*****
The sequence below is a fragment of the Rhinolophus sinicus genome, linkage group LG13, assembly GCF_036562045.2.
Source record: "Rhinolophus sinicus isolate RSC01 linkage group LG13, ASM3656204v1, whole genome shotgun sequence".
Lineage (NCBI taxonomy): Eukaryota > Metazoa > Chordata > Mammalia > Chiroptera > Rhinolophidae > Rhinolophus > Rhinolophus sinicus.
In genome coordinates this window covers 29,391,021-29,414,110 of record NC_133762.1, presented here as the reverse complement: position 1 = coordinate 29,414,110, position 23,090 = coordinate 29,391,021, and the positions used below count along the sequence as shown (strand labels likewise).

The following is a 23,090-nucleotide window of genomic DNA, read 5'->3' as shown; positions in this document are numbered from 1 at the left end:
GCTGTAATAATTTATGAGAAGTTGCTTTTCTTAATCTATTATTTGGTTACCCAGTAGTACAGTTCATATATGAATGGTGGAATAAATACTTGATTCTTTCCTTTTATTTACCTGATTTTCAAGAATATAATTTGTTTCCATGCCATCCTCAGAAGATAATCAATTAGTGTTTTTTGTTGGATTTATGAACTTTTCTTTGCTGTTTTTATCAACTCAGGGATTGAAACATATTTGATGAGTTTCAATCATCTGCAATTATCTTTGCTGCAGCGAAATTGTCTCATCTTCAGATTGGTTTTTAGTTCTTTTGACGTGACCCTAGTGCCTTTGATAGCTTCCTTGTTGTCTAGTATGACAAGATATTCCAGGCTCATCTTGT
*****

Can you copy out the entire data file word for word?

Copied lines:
The sequence below is a fragment of the Rhinolophus sinicus genome, linkage group LG13, assembly GCF_036562045.2.
Source record: "Rhinolophus sinicus isolate RSC01 linkage group LG13, ASM3656204v1, whole genome shotgun sequence".
Lineage (NCBI taxonomy): Eukaryota > Metazoa > Chordata > Mammalia > Chiroptera > Rhinolophidae > Rhinolophus > Rhinolophus sinicus.
In genome coordinates this window covers 29,391,021-29,414,110 of record NC_133762.1, presented here as the reverse complement: position 1 = coordinate 29,414,110, position 23,090 = coordinate 29,391,021, and the positions used below count along the sequence as shown (strand labels likewise).

The following is a 23,090-nucleotide window of genomic DNA, read 5'->3' as shown; positions in this document are numbered from 1 at the left end:
GCTGTAATAATTTATGAGAAGTTGCTTTTCTTAATCTATTATTTGGTTACCCAGTAGTACAGTTCATATATGAATGGTGGAATAAATACTTGATTCTTTCCTTTTATTTACCTGATTTTCAAGAATATAATTTGTTTCCATGCCATCCTCAGAAGATAATCAATTAGTGTTTTTTGTTGGATTTATGAACTTTTCTTTGCTGTTTTTATCAACTCAGGGATTGAAACATATTTGATGAGTTTCAATCATCTGCAATTATCTTTGCTGCAGCGAAATTGTCTCATCTTCAGATTGGTTTTTAGTTCTTTTGACGTGACCCTAGTGCCTTTGATAGCTTCCTTGTTGTCTAGTATGACAAGATATTCCAGGCTCATCTTGT